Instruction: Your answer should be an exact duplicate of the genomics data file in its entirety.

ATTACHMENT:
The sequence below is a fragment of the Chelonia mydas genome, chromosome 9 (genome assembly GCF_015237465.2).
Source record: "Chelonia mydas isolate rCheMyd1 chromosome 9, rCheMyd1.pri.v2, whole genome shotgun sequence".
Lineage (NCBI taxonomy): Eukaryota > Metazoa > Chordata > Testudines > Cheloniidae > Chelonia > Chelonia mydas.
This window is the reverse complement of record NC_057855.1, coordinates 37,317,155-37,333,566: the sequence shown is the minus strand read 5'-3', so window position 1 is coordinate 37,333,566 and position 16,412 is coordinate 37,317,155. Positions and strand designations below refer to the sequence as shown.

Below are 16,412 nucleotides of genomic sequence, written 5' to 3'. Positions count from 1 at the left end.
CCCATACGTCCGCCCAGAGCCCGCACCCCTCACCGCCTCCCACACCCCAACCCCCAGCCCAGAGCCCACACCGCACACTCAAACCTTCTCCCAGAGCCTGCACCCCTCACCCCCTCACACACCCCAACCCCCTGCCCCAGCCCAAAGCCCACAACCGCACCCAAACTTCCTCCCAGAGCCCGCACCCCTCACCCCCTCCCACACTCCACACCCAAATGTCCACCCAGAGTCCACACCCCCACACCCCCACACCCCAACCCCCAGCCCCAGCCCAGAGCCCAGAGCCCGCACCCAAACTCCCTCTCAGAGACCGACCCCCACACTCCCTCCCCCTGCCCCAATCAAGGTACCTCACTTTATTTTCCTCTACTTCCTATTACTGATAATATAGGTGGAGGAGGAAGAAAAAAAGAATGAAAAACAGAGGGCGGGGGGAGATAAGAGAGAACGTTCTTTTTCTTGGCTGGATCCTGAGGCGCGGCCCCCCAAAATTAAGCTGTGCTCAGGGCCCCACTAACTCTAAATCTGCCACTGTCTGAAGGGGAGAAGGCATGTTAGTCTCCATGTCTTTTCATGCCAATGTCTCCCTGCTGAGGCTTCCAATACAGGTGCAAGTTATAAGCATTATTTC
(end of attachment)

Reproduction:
The sequence below is a fragment of the Chelonia mydas genome, chromosome 9 (genome assembly GCF_015237465.2).
Source record: "Chelonia mydas isolate rCheMyd1 chromosome 9, rCheMyd1.pri.v2, whole genome shotgun sequence".
Lineage (NCBI taxonomy): Eukaryota > Metazoa > Chordata > Testudines > Cheloniidae > Chelonia > Chelonia mydas.
This window is the reverse complement of record NC_057855.1, coordinates 37,317,155-37,333,566: the sequence shown is the minus strand read 5'-3', so window position 1 is coordinate 37,333,566 and position 16,412 is coordinate 37,317,155. Positions and strand designations below refer to the sequence as shown.

Below are 16,412 nucleotides of genomic sequence, written 5' to 3'. Positions count from 1 at the left end.
CCCATACGTCCGCCCAGAGCCCGCACCCCTCACCGCCTCCCACACCCCAACCCCCAGCCCAGAGCCCACACCGCACACTCAAACCTTCTCCCAGAGCCTGCACCCCTCACCCCCTCACACACCCCAACCCCCTGCCCCAGCCCAAAGCCCACAACCGCACCCAAACTTCCTCCCAGAGCCCGCACCCCTCACCCCCTCCCACACTCCACACCCAAATGTCCACCCAGAGTCCACACCCCCACACCCCCACACCCCAACCCCCAGCCCCAGCCCAGAGCCCAGAGCCCGCACCCAAACTCCCTCTCAGAGACCGACCCCCACACTCCCTCCCCCTGCCCCAATCAAGGTACCTCACTTTATTTTCCTCTACTTCCTATTACTGATAATATAGGTGGAGGAGGAAGAAAAAAAGAATGAAAAACAGAGGGCGGGGGGAGATAAGAGAGAACGTTCTTTTTCTTGGCTGGATCCTGAGGCGCGGCCCCCCAAAATTAAGCTGTGCTCAGGGCCCCACTAACTCTAAATCTGCCACTGTCTGAAGGGGAGAAGGCATGTTAGTCTCCATGTCTTTTCATGCCAATGTCTCCCTGCTGAGGCTTCCAATACAGGTGCAAGTTATAAGCATTATTTC